I think on reflection I became an architect by accident. I actually wanted to be a policeman. A motorcycle highway patrol one in fact. I guess it was an era of CHIPS on the TV and it all looked very exciting in LA and sunny. However that idea soon went when I started to really enjoy making things all radio control – planes, cars, boats, anything in fact I could stick a servo into and I loved the intricacy and satisfaction of these hobbies. But it was studying Design A level alongside my hugely challenging maths and physics A levels when my love for design became a passion and direction.
Design A level at school was an early demonstration of everything good about what we do as architects and designers. It was collaborative, team based, project focussed, hard work (we were always day and night in the design studio) and it was fun and creative. But my teachers were the force behind it and my total inspiration. John Le Roland was one of the greatest teachers of all time. John taught me how to think, how to explore possibilities, how to draw and make and how to always question.
I designed and built a boat stand which allowed you to work on your boat individually and to be able to rotate through 360 degrees with no help required (I sailed and windsurfed a lot at the time). The design won a Design Council Design Award nationally and I will always remember the trip John and I made to London from Knutsford (a big event!) together towing this thing to Alexandra Palace to receive the award. I will forever be indebted to the teaching, friendship and mentoring from my college days.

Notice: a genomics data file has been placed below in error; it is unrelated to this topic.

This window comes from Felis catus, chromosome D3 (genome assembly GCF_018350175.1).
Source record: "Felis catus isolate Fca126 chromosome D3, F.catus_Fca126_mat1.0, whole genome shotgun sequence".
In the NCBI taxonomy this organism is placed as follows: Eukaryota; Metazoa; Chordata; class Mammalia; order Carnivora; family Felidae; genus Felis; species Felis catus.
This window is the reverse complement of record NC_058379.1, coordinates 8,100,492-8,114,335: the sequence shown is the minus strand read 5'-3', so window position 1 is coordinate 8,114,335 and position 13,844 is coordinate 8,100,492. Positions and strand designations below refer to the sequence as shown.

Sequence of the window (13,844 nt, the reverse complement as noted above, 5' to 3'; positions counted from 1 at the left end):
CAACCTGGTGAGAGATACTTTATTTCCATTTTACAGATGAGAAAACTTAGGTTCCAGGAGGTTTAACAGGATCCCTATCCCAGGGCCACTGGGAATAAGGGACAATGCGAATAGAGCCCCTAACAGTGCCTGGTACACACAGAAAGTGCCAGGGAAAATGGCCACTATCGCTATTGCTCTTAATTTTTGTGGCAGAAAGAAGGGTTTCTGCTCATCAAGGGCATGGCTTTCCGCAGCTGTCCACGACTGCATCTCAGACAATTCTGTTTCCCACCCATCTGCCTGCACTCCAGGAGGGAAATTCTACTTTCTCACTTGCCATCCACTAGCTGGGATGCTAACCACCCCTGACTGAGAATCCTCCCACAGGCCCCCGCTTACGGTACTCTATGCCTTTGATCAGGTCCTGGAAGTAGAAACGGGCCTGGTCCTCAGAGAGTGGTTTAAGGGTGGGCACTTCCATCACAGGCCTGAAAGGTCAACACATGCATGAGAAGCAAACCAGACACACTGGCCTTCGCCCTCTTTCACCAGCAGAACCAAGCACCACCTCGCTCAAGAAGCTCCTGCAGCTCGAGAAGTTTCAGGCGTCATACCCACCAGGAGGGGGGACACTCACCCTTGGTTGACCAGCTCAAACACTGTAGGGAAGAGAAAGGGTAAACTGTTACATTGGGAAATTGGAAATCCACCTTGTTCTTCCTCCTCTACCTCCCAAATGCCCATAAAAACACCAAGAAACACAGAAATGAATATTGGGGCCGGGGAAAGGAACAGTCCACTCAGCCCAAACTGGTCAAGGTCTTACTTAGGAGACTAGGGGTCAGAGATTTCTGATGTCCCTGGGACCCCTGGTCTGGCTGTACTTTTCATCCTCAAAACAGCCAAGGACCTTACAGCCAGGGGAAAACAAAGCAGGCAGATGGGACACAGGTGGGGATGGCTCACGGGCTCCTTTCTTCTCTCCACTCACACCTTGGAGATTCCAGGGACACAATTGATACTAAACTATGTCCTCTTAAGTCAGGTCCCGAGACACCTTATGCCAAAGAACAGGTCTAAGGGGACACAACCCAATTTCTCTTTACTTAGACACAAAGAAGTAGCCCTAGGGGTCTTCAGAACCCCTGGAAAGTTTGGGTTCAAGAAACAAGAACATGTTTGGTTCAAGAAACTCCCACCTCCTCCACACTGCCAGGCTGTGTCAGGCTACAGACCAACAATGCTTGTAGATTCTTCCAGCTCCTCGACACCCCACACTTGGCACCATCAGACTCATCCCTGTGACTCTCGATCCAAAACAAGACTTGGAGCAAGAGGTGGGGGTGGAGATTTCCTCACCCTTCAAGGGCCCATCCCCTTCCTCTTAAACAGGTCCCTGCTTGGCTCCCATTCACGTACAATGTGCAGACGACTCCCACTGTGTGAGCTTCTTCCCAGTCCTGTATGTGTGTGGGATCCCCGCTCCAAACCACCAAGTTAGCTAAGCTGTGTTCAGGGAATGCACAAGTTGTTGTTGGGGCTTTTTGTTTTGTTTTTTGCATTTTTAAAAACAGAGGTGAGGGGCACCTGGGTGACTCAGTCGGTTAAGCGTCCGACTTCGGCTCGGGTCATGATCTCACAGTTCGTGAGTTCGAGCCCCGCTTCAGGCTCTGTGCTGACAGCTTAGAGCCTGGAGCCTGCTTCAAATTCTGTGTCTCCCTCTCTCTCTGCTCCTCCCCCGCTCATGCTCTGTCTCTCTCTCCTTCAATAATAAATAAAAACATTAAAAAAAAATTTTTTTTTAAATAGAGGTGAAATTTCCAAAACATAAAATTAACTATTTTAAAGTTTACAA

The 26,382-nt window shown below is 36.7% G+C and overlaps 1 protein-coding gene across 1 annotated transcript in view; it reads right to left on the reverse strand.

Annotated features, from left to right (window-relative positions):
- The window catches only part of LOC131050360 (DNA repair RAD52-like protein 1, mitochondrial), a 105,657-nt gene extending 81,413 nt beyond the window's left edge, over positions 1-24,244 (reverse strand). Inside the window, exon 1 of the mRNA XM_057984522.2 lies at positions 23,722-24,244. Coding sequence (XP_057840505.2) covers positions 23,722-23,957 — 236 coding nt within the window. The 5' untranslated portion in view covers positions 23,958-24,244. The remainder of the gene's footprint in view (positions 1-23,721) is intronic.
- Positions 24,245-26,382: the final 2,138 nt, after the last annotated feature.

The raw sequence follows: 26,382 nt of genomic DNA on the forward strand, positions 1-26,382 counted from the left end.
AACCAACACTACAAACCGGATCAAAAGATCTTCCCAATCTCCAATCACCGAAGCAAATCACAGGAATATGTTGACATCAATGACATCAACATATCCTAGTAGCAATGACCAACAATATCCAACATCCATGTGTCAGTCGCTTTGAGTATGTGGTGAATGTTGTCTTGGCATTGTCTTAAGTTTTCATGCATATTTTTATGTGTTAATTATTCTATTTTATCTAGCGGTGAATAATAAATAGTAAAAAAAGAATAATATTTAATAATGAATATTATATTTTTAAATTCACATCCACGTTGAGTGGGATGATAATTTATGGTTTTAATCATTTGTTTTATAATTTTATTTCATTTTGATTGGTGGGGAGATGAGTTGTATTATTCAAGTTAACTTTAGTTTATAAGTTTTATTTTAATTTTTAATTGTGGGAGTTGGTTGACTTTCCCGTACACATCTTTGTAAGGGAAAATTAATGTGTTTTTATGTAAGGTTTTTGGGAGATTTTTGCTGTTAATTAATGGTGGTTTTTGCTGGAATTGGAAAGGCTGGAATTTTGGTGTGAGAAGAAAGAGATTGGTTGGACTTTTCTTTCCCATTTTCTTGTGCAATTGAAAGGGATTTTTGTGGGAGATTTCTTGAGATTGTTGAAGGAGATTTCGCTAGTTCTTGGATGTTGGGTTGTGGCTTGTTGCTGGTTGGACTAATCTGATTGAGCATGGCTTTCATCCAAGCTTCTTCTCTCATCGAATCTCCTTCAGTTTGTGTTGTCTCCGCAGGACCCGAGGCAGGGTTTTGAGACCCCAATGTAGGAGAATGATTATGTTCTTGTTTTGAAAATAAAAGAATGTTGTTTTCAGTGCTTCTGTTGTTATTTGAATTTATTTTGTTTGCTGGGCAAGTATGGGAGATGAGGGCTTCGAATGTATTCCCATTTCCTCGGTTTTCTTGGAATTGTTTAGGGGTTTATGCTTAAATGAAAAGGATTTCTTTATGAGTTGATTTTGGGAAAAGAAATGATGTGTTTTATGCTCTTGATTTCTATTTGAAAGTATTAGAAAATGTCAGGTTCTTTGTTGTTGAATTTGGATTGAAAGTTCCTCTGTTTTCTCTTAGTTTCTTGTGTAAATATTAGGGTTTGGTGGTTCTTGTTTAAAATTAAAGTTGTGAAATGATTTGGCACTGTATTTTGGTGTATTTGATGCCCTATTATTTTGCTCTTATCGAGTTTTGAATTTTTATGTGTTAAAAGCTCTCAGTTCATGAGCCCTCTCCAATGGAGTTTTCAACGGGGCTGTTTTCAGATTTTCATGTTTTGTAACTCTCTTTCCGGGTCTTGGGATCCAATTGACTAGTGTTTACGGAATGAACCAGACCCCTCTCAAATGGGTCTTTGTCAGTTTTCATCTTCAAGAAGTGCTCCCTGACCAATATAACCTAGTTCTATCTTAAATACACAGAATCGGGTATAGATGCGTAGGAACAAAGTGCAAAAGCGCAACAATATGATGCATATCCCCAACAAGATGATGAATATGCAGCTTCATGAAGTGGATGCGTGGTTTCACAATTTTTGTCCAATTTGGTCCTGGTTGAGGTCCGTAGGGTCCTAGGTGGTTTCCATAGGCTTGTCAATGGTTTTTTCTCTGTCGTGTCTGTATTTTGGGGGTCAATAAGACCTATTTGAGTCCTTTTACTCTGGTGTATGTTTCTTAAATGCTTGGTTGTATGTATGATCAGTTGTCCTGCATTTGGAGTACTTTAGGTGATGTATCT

So what to do? I was reading books like Small is Beautiful by EF Schumacher and The Waste Makers by Vance Packard to name a few and these were hugely influential. So I decided to become an Industrial Designer.
That came to a juddering holt when I discovered I needed to do an art foundation course at the local college which meant one more year at home. So I went to see a friend who had just started studying Architecture at Sheffield University. What a weekend we had! He showed me the projects, the work, the studio, his architecture friends, what a clique! And he showed me a future. And he said one very important thing. He said ‘become an architect and you will learn to design everything! It doesn’t have to be a building that’s just the start!’ So I did. And I have ever since, that was 1989.
I studied at Oxford Polytechnic and loved it. I am privileged to love what I do and yet in many ways it was a bit of pot luck along the way to find that right place. Starting a career in architecture wasn’t about the buildings I loved, the great cities I admired, the architects I respected; it was about ordinary people making their mark on my life – the friends, teachers and books I read. It was a desire to change something, create, make and craft things and to make the world a great place and better for all. Throughout my career I have designed and worked on many beautiful buildings and with some fantastic people but why I became an architect was a journey of discovery and exploration and it started with building the suspension on my model race car at 1/12th scale.
You can find out more about Hassell’s London studio by visiting their website
In this video interview, Julian Gitsham spoke to Melissa Woolford of MoA on his invention of a boat stand and being innovative in architecture. He also expanded on how thinking differently as architects could help society as a whole, and the changes an architect could make and influence.